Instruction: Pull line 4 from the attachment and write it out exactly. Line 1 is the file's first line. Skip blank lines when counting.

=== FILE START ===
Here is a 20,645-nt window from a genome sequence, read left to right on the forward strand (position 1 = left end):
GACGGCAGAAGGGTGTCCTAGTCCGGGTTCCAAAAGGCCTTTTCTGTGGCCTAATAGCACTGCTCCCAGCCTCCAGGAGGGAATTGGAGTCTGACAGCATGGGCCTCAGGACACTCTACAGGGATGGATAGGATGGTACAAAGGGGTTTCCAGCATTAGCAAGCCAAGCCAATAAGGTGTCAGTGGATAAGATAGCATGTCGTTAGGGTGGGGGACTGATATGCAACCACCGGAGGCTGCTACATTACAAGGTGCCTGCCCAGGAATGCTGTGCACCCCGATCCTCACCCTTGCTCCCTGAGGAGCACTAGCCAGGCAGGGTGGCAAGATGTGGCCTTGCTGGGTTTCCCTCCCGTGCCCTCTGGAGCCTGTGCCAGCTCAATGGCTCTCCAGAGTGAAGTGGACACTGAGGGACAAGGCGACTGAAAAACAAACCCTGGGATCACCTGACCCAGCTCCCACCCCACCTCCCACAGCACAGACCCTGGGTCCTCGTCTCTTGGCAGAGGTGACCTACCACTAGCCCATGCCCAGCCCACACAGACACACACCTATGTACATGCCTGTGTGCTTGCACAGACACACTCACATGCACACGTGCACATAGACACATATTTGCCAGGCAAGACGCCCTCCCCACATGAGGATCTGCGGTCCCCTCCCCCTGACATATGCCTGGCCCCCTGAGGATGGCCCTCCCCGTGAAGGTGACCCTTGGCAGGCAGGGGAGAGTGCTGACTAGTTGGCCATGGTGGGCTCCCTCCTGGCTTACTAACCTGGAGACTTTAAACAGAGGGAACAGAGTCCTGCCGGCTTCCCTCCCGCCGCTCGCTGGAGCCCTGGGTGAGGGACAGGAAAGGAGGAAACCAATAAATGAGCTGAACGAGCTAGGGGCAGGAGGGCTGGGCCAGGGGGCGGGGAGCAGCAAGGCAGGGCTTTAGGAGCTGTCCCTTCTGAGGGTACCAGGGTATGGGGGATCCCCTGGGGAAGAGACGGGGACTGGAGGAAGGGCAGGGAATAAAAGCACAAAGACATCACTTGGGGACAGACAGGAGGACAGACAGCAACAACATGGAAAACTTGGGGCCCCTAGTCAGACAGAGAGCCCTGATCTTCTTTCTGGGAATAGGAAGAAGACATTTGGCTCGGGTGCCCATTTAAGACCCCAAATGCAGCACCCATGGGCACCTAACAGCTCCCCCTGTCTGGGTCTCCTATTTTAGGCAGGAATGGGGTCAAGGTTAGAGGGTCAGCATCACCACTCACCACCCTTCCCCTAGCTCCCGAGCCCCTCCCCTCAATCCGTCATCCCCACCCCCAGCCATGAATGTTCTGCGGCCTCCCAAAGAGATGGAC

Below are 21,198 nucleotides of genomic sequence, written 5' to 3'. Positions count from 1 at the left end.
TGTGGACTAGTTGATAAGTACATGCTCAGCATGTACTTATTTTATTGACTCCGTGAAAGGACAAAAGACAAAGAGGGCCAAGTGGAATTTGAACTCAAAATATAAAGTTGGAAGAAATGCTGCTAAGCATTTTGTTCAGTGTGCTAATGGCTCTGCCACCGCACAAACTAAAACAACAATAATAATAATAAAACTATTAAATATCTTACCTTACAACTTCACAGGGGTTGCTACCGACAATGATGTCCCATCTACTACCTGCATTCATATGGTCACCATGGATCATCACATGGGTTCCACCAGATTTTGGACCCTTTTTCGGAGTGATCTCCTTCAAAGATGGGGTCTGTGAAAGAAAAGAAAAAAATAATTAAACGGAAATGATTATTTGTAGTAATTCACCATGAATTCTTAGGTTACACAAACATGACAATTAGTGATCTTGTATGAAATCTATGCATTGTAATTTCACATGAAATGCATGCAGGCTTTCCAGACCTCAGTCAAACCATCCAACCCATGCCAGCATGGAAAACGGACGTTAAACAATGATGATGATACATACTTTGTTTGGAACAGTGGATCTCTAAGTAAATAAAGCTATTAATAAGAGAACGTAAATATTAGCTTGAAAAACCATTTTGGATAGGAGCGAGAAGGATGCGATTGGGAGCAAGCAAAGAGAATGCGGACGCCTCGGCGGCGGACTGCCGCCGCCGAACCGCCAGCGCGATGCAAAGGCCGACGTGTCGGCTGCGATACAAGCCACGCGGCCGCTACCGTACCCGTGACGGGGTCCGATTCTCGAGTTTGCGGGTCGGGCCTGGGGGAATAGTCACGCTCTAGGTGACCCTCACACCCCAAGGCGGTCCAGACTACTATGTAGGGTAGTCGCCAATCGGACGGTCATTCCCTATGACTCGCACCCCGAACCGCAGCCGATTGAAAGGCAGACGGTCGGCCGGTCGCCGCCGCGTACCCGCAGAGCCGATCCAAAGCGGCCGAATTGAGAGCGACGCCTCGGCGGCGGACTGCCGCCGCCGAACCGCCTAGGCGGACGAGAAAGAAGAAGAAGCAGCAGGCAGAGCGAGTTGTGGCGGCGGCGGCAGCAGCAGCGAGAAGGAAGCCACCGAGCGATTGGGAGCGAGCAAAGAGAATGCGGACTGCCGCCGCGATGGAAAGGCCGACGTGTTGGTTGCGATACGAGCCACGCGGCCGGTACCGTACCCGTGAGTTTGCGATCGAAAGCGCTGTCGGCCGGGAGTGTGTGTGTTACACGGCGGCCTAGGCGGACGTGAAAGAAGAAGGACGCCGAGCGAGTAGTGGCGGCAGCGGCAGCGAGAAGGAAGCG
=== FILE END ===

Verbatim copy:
TGTGGACTAGTTGATAAGTACATGCTCAGCATGTACTTATTTTATTGACTCCGTGAAAGGACAAAAGACAAAGAGGGCCAAGTGGAATTTGAACTCAAAATATAAAGTTGGAAGAAATGCTGCTAAGCATTTTGTTCAGTGTGCTAATGGCTCTGCCACCGCACAAACTAAAACAACAATAATAATAATAAAACTATTAAATATCTTACCTTACAACTTCACAGGGGTTGCTACCGACAATGATGTCCCATCTACTACCTGCATTCATATGGTCACCATGGATCATCACATGGGTTCCACCAGATTTTGGACCCTTTTTCGGAGTGATCTCCTTCAAAGATGGGGTCTGTGAAAGAAAAGAAAAAAATAATTAAACGGAAATGATTATTTGTAGTAATTCACCATGAATTCTTAGGTTACACAAACATGACAATTAGTGATCTTGTATGAAATCTATGCATTGTAATTTCACATGAAATGCATGCAGGCTTTCCAGACCTCAGTCAAACCATCCAACCCATGCCAGCATGGAAAACGGACGTTAAACAATGATGATGATACATACTTTGTTTGGAACAGTGGATCTCTAAGTAAATAAAGCTATTAATAAGAGAACGTAAATATTAGCTTGAAAAACCATTTTGGATAGGAGCGAGAAGGATGCGATTGGGAGCAAGCAAAGAGAATGCGGACGCCTCGGCGGCGGACTGCCGCCGCCGAACCGCCAGCGCGATGCAAAGGCCGACGTGTCGGCTGCGATACAAGCCACGCGGCCGCTACCGTACCCGTGACGGGGTCCGATTCTCGAGTTTGCGGGTCGGGCCTGGGGGAATAGTCACGCTCTAGGTGACCCTCACACCCCAAGGCGGTCCAGACTACTATGTAGGGTAGTCGCCAATCGGACGGTCATTCCCTATGACTCGCACCCCGAACCGCAGCCGATTGAAAGGCAGACGGTCGGCCGGTCGCCGCCGCGTACCCGCAGAGCCGATCCAAAGCGGCCGAATTGAGAGCGACGCCTCGGCGGCGGACTGCCGCCGCCGAACCGCCTAGGCGGACGAGAAAGAAGAAGAAGCAGCAGGCAGAGCGAGTTGTGGCGGCGGCGGCAGCAGCAGCGAGAAGGAAGCCACCGAGCGATTGGGAGCGAGCAAAGAGAATGCGGACTGCCGCCGCGATGGAAAGGCCGACGTGTTGGTTGCGATACGAGCCACGCGGCCGGTACCGTACCCGTGAGTTTGCGATCGAAAGCGCTGTCGGCCGGGAGTGTGTGTGTTACACGGCGGCCTAGGCGGACGTGAAAGAAGAAGGACGCCGAGCGAGTAGTGGCGGCAGCGGCAGCGAGAAGGAAGCG